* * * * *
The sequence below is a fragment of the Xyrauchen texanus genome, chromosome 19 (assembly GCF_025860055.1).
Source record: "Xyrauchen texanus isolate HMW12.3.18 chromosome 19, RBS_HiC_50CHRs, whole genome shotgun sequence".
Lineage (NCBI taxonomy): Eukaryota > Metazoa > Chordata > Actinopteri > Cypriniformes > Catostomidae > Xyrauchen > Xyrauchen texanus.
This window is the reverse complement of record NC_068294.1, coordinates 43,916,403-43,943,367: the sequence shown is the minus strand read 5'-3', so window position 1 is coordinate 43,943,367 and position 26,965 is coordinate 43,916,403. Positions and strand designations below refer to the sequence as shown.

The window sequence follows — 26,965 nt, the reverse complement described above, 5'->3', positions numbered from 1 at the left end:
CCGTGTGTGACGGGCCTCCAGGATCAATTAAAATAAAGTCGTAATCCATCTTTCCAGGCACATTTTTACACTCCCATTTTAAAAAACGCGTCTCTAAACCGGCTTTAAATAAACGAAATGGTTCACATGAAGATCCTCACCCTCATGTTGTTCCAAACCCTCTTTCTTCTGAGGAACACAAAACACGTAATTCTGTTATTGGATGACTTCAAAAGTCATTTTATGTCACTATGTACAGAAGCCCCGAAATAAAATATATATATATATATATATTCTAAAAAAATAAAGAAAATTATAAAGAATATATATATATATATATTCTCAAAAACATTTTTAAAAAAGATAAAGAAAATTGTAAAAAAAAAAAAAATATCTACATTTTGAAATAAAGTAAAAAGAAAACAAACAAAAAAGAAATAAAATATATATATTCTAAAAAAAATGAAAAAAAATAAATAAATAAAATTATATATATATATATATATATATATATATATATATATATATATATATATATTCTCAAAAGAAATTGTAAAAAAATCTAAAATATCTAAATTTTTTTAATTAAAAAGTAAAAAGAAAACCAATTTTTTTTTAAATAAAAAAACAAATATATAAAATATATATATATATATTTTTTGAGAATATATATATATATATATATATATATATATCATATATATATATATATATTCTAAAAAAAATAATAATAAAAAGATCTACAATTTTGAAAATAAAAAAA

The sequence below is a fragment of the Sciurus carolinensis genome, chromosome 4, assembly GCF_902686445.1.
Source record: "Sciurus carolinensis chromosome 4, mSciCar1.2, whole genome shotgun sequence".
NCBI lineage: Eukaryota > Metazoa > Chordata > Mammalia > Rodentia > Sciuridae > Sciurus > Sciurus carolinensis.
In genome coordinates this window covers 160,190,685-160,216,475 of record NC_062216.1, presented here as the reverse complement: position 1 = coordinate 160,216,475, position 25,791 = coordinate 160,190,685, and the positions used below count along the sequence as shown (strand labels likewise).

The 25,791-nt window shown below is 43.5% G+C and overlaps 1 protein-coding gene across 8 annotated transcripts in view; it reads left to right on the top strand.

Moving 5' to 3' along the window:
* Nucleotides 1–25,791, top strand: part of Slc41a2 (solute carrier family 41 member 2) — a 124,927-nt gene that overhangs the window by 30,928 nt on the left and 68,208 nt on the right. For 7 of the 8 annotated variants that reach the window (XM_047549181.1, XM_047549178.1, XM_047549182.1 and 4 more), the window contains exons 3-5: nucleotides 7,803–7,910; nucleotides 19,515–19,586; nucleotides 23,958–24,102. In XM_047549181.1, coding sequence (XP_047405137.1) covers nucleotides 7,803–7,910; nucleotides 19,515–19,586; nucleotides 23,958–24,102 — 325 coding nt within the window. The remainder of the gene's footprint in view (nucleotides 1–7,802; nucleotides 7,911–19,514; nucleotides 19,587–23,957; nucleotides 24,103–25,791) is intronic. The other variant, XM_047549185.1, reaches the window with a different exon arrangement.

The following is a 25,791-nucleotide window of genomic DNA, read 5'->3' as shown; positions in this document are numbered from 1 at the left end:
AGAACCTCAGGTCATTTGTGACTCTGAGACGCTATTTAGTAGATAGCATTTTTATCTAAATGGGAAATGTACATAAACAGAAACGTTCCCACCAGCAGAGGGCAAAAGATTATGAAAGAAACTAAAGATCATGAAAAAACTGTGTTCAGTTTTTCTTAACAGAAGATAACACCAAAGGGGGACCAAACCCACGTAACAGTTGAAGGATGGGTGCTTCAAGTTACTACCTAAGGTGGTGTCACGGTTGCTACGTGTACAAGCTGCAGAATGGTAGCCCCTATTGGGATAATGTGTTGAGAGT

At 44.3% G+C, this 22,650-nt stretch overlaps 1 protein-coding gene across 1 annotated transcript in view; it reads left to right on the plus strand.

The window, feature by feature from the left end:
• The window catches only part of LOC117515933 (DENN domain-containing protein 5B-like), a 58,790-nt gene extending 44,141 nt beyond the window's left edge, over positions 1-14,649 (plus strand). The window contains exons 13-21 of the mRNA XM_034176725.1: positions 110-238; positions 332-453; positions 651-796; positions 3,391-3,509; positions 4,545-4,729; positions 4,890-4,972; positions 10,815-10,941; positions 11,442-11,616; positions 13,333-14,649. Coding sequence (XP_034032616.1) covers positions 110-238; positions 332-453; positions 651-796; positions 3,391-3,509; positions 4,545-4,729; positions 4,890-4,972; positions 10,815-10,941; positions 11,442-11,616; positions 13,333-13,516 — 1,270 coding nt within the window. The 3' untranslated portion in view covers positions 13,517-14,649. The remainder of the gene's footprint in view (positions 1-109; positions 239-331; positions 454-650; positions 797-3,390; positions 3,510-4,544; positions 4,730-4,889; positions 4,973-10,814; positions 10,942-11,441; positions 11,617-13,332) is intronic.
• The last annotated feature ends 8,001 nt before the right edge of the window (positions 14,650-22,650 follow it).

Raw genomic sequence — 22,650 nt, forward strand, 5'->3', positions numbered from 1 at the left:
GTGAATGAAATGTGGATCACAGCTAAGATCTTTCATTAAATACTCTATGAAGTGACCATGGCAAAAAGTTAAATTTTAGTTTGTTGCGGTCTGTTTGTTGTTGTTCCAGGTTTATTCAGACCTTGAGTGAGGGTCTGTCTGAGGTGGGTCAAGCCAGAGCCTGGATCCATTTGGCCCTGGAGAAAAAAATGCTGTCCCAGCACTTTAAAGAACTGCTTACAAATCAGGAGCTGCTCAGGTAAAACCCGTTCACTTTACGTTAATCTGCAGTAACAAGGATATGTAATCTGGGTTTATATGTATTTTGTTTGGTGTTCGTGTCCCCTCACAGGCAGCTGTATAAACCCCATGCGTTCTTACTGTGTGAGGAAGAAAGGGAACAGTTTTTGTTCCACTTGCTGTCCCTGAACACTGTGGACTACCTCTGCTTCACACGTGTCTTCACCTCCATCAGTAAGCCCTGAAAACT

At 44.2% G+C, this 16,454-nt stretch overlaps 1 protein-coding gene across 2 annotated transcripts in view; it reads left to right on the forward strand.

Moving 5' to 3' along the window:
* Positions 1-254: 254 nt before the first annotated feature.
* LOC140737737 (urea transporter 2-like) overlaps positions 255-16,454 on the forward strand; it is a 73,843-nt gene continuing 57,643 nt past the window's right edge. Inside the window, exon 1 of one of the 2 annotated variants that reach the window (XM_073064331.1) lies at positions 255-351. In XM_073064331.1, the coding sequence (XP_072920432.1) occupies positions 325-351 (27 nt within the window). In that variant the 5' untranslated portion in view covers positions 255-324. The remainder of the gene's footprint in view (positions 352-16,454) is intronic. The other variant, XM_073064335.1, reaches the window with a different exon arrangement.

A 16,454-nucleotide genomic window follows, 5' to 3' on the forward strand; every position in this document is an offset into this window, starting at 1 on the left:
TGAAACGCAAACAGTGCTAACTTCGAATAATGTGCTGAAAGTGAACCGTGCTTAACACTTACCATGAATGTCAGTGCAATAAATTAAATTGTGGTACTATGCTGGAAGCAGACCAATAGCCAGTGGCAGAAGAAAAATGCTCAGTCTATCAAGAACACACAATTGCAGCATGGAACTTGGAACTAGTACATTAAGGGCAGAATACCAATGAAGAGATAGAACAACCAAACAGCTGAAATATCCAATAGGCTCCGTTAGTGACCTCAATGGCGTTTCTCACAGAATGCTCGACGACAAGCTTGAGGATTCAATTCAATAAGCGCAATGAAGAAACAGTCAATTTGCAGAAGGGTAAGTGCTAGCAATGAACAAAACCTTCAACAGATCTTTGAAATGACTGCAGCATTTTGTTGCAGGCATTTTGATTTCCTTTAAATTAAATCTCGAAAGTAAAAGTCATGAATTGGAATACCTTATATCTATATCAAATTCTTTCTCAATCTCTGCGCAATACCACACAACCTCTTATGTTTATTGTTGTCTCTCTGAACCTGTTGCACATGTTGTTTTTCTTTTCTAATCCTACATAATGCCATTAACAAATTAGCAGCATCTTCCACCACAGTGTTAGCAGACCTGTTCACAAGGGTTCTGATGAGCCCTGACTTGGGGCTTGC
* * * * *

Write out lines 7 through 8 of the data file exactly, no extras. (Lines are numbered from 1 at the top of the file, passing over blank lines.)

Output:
The sequence below is a fragment of the Sciurus carolinensis genome, chromosome 4, assembly GCF_902686445.1.
Source record: "Sciurus carolinensis chromosome 4, mSciCar1.2, whole genome shotgun sequence".